The alligators sat perfectly still, even as lots of Everglades tourists gathered around and took photo after photo. They were probably around 10 feet long each.

everglades alligator body

There’s no guarantee gators will always be in this exact spot, but it seems to be one of their favorites. To reach it, start on the Anhinga Trail and keep walking straight, avoiding all of the forks in the path. When you reach the very end, look around on all sides to see if any gators are nearby.

Or, just follow the crowds of people. The tourists always follow the gators!

Are there any gator parks near the Everglades? Sure, there are plenty. I strongly prefer seeing the animals in their natural habitat in the Everglades as noted above. But if you’re traveling with kids or are short on time and want a guaranteed way to see them up close, try this one, which is one of the top alligator attractions in Florida. Alligator Alley is another popular swamp sanctuary.

Other wildlife in the Everglades

I’ve never been a big fan of birds. I always skip the bird section at zoos. They’re just not unusual enough for me to care. But I admit that seeing a lone ibis, with its brilliant white feathers, standing in the swampy water was a beautiful sight. I almost began to develop a soft spot for these creatures.

everglades ibis

Photography enthusiasts can find lots of birds throughout the park, but particularly at the Anhinga Trail. You’ll also see vultures in the parking lot at the Anhinga trailhead, along with warning signs that these scary-looking birds may damage your car. Turns out they like to gnaw on windshield wipers.

If it’s turtles you’re after, Anhinga is also a good bet, though I didn’t personally encounter any. Manatees exist within the Everglades, mostly in the deeper water accessible by boat. Collisions with watercraft are the biggest threat to Everglades manatees.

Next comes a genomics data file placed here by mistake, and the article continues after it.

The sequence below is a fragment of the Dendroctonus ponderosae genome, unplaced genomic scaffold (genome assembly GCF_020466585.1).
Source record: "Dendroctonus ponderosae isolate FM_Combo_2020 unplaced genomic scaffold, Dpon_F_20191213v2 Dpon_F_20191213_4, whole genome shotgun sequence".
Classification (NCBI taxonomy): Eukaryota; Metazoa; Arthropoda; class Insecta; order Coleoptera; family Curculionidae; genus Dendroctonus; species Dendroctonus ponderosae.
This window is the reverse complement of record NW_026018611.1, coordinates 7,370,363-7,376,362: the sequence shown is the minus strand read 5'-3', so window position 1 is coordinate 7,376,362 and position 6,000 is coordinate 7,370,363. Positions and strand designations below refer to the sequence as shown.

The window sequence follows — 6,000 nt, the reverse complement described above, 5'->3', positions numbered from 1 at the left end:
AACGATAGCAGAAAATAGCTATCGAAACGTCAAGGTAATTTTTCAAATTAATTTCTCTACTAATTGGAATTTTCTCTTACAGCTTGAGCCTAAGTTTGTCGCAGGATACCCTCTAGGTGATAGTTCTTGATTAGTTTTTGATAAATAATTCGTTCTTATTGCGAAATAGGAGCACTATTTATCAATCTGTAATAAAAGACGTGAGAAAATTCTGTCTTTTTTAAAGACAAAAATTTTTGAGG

So that leaves crocodiles and panthers. I have no first-hand knowledge about where to see crocs, but from what I’ve read, they are more secretive creatures than alligators. Everglades crocodiles apparently prefer the coastal areas that are more accessible by boat. One Everglades croc, named Cleatus, swam all the way to Dry Tortugas National Park and lived there in isolation for years!

And where’s the best place to see panthers in the Everglades? Well… good luck with that. Panther sightings are extremely rare anywhere in Florida, so it’s going to take luck more than skill to see one. It’s estimated there are only 100 of these creatures left, and most live north of the park in the Big Cypress National Preserve. None are believed to live in the Everglades, but they do pass through on occasion.

everglades panthers

That said, there are panther crossing signs along the main road (Rt 9336.) Just don’t get your hopes up!

RELATED QUIRKY TRAVEL GUY POSTS:
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How to Go Camping at Florida’s Remote Dry Tortugas National Park
Why I Don’t Fit in With Miami’s South Beach Nightlife

About Quirky Travel Guy

Scott Shetler is a Seattle-based freelance writer & fan of indie rock, road trips, ice cream, squirrels on power lines, runaway shopping carts, and six-way intersections. Some posts on this site contain affiliate links, which may earn me a commission (at no extra cost to you) if you make a purchase.

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8 Comments

    1. Good question, I’m not sure about that. I don’t remember seeing anything like that, but I went before the start of peak season so they probably have more programs going on now.

    2. The Crocs are going to be in Flamingo, one could just hang around in the marina and watch the top of water sometimes spot one or take the back country tour and see them up close, if manatees is your thing you can look on the Florida Bay side of the marina and see the manatees

  1. The only place where alligators and crocodiles mix? Now that’s interesting! I’m really interested in visiting Yellowstone next time we’re in U.S., now that you’ve featured this, we might head there as well if we get to visit the state. I love national parks!

  2. The Anhinga Trail is AWESOME! When we first walked up to the beginning of the trail, there was a massive alligator just on the other side of the low cement wall (near the bathrooms). I could have leaned over and touched it. And I agree that the best place to see them is straight down to the very end of the boardwalk — there was a large open pond with dozens of gators climbing all over each other and stalking birds. Priceless.

    1. It sounds like you saw a lot more than I did, Christy! The number of gators probably depends on the time of year but at least that’s the best spot to find them.